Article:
How It Works
Fundamentally, rebalancing is the process of periodically buying or selling assets in your investment portfolio to maintain its desired asset allocation. For example, imagine your target allocation is 70% stocks and 30% bonds. You invest $100,000 across three different funds: a U.S. stock fund (a total stock market fund), an international stock fund, and an intermediate-term bond fund.
After one year, stocks have done well, representing 73% of your portfolio. Meanwhile, bonds have lagged, so now they represent 27%. It would be beneficial for your overall financial health to bring these two numbers closer together again. So, you sell some stocks and buy some bonds until they reach their original levels.
In this example’s case, you sell $27,000 worth of stocks ($73% * $100k) and buy $23,000 worth of bonds ($30%). This puts you back where you started, right at 70/30.
Additionally, it is important to understand the taxes involved when trading in your account and the importance of holding an investment for over 365 days. If you are unsure if you are behaving in a tax-efficient manner, it may be wise to consult with your financial planner or tax adviser.
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The Measuring Lines
Whatever approach you choose for investing, be sure that it fits with your risk tolerance, time horizon, and financial goals.
- Risk tolerance is the amount of loss that you can afford and/or stomach and that amount is different for everyone. It may be higher if you meet with a financial advisor regularly and have a written plan for life events like retirement or college tuition. However, it may be lower if you are new to investing, do not want to lose money in the stock market, and do not know where to start when it comes to creating an investment strategy.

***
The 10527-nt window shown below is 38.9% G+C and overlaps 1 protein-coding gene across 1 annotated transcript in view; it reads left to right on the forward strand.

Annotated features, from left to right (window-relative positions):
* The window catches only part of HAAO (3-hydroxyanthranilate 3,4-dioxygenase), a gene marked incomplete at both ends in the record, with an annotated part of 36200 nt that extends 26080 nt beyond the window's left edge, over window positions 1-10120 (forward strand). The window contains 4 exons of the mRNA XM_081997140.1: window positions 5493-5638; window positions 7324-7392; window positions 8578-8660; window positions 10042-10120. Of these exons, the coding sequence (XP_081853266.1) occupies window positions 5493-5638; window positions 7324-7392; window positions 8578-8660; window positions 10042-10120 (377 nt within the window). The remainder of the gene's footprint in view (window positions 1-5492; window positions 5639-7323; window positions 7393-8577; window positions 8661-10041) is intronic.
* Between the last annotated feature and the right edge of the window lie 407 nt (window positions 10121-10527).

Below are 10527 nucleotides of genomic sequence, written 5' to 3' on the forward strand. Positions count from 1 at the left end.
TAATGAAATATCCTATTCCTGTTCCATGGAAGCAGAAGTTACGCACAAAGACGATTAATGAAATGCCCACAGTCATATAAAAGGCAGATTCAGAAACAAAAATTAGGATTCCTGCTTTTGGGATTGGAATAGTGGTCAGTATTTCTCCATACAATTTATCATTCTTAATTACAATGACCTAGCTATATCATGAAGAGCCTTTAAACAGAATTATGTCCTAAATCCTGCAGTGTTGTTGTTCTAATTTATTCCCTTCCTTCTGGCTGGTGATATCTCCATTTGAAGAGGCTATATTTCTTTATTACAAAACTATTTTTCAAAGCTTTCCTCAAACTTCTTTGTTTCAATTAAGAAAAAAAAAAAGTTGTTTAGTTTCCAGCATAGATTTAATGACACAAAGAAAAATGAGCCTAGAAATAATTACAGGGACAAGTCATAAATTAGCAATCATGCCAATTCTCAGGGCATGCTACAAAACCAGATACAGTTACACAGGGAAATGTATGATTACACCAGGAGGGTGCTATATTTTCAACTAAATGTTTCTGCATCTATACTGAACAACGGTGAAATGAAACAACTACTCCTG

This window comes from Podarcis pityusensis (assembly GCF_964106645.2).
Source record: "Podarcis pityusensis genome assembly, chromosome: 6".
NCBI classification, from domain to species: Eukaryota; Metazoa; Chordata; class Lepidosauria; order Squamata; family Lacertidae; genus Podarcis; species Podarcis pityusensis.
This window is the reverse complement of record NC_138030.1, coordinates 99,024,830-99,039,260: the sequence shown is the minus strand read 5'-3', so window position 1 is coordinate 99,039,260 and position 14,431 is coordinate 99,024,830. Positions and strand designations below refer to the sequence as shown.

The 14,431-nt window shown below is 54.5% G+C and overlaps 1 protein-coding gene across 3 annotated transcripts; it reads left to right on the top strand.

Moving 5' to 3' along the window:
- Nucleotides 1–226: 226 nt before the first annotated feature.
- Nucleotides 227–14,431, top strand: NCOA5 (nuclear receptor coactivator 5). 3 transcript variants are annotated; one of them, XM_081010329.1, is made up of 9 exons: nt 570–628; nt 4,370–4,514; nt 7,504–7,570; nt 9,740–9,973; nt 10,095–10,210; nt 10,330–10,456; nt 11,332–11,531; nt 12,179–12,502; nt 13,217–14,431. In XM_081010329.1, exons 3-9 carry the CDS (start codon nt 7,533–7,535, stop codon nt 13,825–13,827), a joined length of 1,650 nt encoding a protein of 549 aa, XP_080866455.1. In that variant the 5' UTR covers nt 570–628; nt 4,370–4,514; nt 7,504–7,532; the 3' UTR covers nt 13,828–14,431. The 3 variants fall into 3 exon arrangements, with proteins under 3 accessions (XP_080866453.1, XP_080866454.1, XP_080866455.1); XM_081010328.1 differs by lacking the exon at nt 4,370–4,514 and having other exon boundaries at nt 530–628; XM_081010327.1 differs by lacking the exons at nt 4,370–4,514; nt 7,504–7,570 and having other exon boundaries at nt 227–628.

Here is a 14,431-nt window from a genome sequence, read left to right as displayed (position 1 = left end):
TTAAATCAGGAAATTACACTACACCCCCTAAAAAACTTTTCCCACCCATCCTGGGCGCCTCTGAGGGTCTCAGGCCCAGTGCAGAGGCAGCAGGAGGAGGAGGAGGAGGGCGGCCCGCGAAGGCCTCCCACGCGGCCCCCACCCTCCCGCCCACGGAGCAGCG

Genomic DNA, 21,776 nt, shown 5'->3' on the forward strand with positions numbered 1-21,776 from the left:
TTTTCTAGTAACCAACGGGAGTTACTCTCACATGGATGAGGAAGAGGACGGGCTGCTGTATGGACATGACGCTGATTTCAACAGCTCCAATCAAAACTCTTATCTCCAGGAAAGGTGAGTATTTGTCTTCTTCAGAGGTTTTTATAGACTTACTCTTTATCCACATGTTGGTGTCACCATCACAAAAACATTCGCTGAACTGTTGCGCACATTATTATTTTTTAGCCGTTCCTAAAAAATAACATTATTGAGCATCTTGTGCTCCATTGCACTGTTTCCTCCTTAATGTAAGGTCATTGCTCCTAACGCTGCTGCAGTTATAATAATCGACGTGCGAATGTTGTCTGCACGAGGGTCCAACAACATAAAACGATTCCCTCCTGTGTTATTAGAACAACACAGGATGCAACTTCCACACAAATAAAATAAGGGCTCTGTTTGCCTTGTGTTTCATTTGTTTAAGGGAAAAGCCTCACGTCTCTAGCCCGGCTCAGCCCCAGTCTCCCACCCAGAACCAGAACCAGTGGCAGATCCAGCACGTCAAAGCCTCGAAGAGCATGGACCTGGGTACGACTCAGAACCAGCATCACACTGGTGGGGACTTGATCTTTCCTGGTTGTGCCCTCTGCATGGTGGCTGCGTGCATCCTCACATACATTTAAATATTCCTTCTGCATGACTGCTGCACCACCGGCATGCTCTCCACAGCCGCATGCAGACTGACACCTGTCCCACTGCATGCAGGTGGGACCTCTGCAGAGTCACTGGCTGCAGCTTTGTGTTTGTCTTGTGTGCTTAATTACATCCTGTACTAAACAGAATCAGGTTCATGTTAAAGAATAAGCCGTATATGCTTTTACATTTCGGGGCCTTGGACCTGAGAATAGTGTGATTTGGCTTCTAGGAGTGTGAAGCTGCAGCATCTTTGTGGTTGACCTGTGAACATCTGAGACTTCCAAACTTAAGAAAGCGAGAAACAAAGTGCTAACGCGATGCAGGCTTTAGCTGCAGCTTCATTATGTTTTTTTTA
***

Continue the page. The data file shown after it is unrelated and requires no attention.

- Time horizon refers to when you will need your money back; how long until you will need access to some or all of your savings. A longer time horizon can often mean greater flexibility of investments and even a greater appetite for risk.
- Financial goals can be anything from short-term (2 years or less away) to long-term (10 or more years in the future). These are far more than dates on a calendar: ideally, they are celebratory milestones along your journey to your overall monetary objective.
When it is done professionally, rebalancing takes all three of these factors into consideration. There is no rule stating that you cannot attempt this yourself, but it can get more complicated than the simplified examples above may sound. That is why we believe that a fiduciary financial planner is an invaluable ally—optimal for worry-free rebalancing and long-term goal achievement.